Sony Online Entertainment’s EverQuest Next was billed as “the largest sandbox MMO ever designed“ but sadly, it will never be seen by gamers- at least not in the way we first thought. SOE has now decided to scrap the original design for the 3rd installment of EverQuest. As a long time EQ fan, I was interested in hearing more about the reasons for this and how the game design would move forward.
Massively talks to John Smedley about it:
Massively: Let’s start with EQ Next. When did you make the call to scrap everything? What was it that made you choose to do so?
John Smedley: A year and a half ago, we made that decision. I didn’t get to cover this in the keynote, so I should mention it here. The engine and underlying technology has not changed. A lot of the guts and infrastructure are staying the same. What we’re really changing is what the game is all about, all the design elements. We made one fundamental shift to emergent gameplay.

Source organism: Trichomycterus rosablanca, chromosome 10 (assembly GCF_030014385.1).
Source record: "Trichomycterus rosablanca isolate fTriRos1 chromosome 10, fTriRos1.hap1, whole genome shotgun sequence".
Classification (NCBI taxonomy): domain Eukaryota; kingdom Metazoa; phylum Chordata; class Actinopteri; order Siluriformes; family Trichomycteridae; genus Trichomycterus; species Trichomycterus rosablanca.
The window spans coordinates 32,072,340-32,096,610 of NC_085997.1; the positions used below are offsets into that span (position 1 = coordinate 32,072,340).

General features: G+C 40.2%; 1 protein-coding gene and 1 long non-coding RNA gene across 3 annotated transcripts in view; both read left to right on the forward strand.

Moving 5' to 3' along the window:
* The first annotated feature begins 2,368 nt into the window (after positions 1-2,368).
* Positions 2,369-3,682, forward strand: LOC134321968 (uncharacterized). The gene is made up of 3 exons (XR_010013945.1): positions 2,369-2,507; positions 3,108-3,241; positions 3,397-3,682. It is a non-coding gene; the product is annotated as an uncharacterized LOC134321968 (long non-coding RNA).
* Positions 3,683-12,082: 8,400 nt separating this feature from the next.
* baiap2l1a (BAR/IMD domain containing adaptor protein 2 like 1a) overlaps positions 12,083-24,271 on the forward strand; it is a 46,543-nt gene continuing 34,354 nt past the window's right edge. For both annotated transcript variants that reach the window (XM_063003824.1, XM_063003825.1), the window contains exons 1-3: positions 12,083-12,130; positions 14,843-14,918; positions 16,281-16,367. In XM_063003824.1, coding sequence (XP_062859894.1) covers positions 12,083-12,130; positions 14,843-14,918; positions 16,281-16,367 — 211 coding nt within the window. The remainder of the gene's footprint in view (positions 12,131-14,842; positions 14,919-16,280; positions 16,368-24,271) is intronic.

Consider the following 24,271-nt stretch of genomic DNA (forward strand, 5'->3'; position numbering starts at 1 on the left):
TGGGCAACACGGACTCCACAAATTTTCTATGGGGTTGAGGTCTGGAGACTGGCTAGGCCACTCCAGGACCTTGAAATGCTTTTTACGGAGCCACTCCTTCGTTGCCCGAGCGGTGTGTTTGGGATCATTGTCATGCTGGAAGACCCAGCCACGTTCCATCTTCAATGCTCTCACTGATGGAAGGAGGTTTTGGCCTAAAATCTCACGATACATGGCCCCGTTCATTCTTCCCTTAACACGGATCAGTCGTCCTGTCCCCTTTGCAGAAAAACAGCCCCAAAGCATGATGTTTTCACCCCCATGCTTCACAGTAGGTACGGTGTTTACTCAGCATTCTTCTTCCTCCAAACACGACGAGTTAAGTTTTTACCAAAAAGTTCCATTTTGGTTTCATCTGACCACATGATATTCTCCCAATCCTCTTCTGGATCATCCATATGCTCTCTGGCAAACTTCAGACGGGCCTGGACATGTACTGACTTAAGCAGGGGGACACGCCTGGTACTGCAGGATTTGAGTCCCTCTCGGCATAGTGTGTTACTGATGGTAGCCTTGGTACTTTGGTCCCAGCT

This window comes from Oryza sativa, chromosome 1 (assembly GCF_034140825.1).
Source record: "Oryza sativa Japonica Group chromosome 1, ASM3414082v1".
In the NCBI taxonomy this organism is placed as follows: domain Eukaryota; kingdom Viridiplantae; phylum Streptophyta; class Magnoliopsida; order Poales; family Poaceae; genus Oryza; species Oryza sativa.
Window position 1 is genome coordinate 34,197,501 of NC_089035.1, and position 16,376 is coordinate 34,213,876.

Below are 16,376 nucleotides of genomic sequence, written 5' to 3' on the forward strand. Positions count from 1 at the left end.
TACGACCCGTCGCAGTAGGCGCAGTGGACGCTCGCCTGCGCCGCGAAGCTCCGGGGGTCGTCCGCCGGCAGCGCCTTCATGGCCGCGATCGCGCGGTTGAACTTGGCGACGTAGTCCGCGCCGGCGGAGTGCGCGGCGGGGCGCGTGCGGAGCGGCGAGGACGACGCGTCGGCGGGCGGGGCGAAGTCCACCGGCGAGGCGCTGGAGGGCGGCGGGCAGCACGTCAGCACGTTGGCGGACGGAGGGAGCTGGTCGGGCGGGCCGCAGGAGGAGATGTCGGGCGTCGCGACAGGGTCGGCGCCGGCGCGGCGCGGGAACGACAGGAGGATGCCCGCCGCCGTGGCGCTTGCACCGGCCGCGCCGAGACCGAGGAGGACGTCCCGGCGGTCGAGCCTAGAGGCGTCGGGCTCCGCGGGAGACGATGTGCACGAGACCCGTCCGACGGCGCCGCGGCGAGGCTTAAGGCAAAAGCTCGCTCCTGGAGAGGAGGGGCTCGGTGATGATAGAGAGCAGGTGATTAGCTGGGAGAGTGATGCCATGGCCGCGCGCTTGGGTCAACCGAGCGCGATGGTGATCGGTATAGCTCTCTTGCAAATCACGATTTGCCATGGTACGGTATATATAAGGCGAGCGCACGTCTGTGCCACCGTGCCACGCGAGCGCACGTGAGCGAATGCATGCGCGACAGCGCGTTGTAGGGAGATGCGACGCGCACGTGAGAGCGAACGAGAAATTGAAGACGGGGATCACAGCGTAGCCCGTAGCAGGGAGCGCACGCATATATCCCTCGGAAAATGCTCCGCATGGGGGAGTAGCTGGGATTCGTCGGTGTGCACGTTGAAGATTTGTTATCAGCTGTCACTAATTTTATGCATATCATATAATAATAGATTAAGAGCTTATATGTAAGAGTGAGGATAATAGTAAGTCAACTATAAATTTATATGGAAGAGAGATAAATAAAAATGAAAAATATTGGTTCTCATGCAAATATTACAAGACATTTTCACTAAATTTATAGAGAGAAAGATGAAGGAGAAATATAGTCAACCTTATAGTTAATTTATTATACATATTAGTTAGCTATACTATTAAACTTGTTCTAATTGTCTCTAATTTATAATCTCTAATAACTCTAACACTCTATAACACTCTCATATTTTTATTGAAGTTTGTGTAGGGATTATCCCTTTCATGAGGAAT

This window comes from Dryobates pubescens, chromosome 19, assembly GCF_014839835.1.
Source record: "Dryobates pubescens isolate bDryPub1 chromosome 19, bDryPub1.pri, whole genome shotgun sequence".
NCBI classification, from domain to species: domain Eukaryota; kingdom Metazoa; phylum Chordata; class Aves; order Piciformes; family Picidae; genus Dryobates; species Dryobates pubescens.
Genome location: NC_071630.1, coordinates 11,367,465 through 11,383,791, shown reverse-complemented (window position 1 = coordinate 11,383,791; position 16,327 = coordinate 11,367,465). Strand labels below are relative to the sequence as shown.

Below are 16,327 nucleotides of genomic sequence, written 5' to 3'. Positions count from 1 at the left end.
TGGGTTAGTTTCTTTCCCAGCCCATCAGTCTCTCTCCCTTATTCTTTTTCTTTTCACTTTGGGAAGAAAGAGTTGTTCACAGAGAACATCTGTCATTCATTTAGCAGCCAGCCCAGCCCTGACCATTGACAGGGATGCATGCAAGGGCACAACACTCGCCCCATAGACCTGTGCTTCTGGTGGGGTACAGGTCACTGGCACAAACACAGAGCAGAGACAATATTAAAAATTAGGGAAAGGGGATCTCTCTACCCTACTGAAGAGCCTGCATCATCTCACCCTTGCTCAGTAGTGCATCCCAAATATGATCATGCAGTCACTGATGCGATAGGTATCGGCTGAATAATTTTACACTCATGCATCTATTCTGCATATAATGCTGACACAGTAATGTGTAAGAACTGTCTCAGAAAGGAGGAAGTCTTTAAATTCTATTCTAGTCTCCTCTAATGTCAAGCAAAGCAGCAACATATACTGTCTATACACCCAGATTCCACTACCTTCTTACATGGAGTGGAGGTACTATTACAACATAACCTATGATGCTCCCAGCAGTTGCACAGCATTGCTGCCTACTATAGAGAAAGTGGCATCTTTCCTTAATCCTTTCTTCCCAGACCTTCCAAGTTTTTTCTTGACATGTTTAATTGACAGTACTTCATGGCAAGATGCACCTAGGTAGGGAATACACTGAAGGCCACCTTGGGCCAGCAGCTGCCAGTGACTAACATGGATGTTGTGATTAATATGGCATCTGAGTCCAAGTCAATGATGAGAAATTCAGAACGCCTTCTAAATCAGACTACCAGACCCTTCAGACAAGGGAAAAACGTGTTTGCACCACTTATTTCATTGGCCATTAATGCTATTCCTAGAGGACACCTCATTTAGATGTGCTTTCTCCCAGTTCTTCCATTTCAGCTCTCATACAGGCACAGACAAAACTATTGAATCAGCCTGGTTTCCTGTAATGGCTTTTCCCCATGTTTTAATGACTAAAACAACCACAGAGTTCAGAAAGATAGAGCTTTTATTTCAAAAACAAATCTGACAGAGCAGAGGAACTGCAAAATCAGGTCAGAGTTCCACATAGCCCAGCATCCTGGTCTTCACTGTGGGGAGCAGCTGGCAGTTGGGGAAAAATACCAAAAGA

Once we made that shift, everything else had to follow. And what we saw was RIFT. We saw the writing on the wall with SWTOR. We saw The Secret World. We saw all these games that we knew were in development and very high-quality, but we saw what was going to happen — this big spike and then it goes down. That’s the truth of what’s been happening with MMOs. The fans need to realize that if you don’t change the nature of what these games are, you’re not going to change that core behavior. We want to make games that last more than 15 years. That’s why we made the decision to change it.
The “reboot” seems to be focused on more player-driven content and sandbox mode rather than the traditional MMORPG mode that some say is “dying” today. They’ve changed what the game is all about and are hoping to avoid the fate of other recently launched MMOs today but will it work or will it backfire? EQ fans love the games based on their current design. Will the same fans remain with the reboot of the design of Next? Only time will tell… as with all games these days but I’m definitely excited to see how it turns out.
Read the rest of the interview over at Massively.